12 Days of Christmas: Mini Book-Beans for Children

literary-advent-6-edited-1DAY 8 of 12
A lovely tale of a girl with the audacity to seek out her dream

The Christmas Wish
by Lori Evert
A brave little girl named Anja wants to be one of Santa’s elves. So she leaves a note for her family and helps her elderly neighbor prepare for the holiday, then she straps on her skis, and heads out into the snowy landscape. From a red bird to a polar bear to a reindeer, a menagerie of winter animals help Anja make her way to Santa. This heartwarming story filled with extraordinary photographs is a special book for the
holiday season.
Rated 4.8 on amazon.com

applepiechaiBook Bean: Crisp Apple Chai
In saucepan heat up half water half apple juice or cider and simmer with green apple slices.  Add in Chai powder mixture or concentrate. Add mixture to blender and blend till smooth. Serve with garnish of apple and topped with whip and/or caramel, and a sprinkle of cinnamon.

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12 Days of Christmas: Mini Book-Beans for Children

literary-advent-6-edited-1DAY 8 of 12
A lovely tale of a girl with the audacity to seek out her dream

The Christmas Wish
by Lori Evert
A brave little girl named Anja wants to be one of Santa’s elves. So she leaves a note for her family and helps her elderly neighbor prepare for the holiday, then she straps on her skis, and heads out into the snowy landscape. From a red bird to a polar bear to a reindeer, a menagerie of winter animals help Anja make her way to Santa. This heartwarming story filled with extraordinary photographs is a special book for the
holiday season.
Rated 4.8 on amazon.com

applepiechaiBook Bean: Crisp Apple Chai
In saucepan heat up half water half apple juice or cider and simmer with green apple slices.  Add in Chai powder mixture or concentrate. Add mixture to blender and blend till smooth. Serve with garnish of apple and topped with whip and/or caramel, and a sprinkle of cinnamon.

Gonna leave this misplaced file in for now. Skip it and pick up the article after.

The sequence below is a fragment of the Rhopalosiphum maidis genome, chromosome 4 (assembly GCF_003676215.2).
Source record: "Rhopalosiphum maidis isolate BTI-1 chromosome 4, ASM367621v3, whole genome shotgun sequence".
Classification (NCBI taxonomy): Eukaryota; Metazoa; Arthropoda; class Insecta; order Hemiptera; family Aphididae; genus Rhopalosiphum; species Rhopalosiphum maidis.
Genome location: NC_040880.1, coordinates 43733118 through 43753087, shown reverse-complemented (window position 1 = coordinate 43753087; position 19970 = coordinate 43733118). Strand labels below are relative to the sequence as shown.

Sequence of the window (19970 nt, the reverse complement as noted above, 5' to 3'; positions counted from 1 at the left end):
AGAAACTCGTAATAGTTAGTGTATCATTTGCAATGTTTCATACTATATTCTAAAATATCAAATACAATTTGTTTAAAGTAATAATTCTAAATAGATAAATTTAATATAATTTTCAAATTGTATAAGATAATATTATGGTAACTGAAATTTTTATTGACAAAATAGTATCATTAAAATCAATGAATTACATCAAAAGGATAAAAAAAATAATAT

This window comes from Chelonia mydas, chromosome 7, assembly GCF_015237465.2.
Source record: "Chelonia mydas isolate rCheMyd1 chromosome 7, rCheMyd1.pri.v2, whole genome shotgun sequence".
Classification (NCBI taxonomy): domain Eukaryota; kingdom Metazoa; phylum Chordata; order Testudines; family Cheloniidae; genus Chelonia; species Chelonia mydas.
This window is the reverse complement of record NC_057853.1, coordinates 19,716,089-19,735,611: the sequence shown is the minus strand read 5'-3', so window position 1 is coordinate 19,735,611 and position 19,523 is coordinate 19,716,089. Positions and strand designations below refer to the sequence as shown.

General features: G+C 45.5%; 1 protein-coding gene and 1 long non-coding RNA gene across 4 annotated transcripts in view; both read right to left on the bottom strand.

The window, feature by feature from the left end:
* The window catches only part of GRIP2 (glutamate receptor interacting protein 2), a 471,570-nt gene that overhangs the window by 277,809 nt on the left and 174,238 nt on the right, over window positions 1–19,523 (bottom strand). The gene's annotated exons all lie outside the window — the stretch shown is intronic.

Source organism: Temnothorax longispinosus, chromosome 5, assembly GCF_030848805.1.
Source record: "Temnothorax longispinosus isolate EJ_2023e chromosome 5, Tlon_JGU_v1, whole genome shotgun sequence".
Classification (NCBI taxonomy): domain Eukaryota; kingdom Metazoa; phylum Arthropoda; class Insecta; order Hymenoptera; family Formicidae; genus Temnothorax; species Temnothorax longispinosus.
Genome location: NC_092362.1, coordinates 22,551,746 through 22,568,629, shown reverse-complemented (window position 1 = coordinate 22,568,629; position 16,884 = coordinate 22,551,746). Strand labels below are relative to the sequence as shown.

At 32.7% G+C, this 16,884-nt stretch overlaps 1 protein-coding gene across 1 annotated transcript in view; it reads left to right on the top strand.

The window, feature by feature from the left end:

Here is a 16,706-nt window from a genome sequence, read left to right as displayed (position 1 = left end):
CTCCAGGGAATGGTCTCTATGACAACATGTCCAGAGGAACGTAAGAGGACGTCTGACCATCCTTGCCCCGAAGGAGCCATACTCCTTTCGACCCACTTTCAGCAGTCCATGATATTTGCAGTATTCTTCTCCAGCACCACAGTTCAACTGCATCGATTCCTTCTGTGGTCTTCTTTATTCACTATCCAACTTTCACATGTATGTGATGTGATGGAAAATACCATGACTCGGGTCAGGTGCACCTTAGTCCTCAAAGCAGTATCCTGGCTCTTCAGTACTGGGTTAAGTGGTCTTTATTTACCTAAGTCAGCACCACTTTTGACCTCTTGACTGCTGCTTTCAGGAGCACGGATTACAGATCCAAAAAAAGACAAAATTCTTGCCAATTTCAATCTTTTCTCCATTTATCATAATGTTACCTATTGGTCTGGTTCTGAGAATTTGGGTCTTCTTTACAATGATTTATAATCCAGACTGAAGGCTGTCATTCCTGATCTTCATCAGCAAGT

0002921_the-christmas-wish-book - Edited.jpg

 

12 Days of Christmas: Mini Book-Beans for Children

literary-advent-6-edited-1Day 6 of 12
“Could it be that some of you are not acquainted with the story of Rudolph?
Well pull up an ice block and lend an ear.”

The Rudolph the Red-Nosed Reindeer
by Thea Feldman Illustrated by Erwin Madrid
The original television special first aired on NBC December 6, 1964. Fifty years later, it has become a beloved Christmas classic―capturing the heart and wonder of generations of fans.
This prose picture book about self-acceptance features Rudolph, along with his pals Hermey, the elf who dreams of becoming a dentist, and Yukon Cornelius, a prospector. They escape an Abominable Snow Monster, and end up on the Island of Misfit Toys. After several hair-raising adventures they return to Christmastown and this time, despite their differences, are all cherryamarettosteamer2b-editedwelcomed back to the fold.
Rated 4.7 on amazon.com

Book Bean: Cherry Steamer
As red as Rudolph’s nose and as sweet as him too!
Steam milk with a tish of vanilla extract. Add grenadine to mug (to taste.) Pour in milk and stir. Add whip and place a tasty glowing cherry on top 😉

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Ahh. I love this Christmasy time of year.
Especially when everything is running happy and smooth, like it is this season.”
~Santa

 

The Spell Begins to Break

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“Didn’t I tell you,” answered Mr. Beaver, “that she’d made it always winter and never Christmas? Didn’t I tell you? Well, just come and see!”

 And then they were all at the top and did see.

2014-12-23-09-00-54.jpgIt was a sledge, and it was reindeer with bells on their harness. But they were far bigger than the Witch’s reindeer, and they were not white but brown. And on the sledge sat  a person whom everyone knew the moment they set eyes on him. He was a huge man in a bright red robe (bright as holly berries) with a hood that had fur inside it and a great white beard that fell like a foamy waterfall over his chest. Everyone knew him because, though you see people of his sort only in Narnia, you see pictures of them and hear them talked about even in our world-the world on this side of the wardrobe door. But when you really see them in Narnia it is rather different. Some of the pictures of Father Christmas in our world make him look only funny and jolly. But now that the children actually stood looking at him they didn’t find it quite like that. He was so big, and so glad, and so real, that they all became quite still. They felt very glad, but also solemn.
“I’ve come at last,” said he.
C.S. Lewis “The Chronicles of Narnia”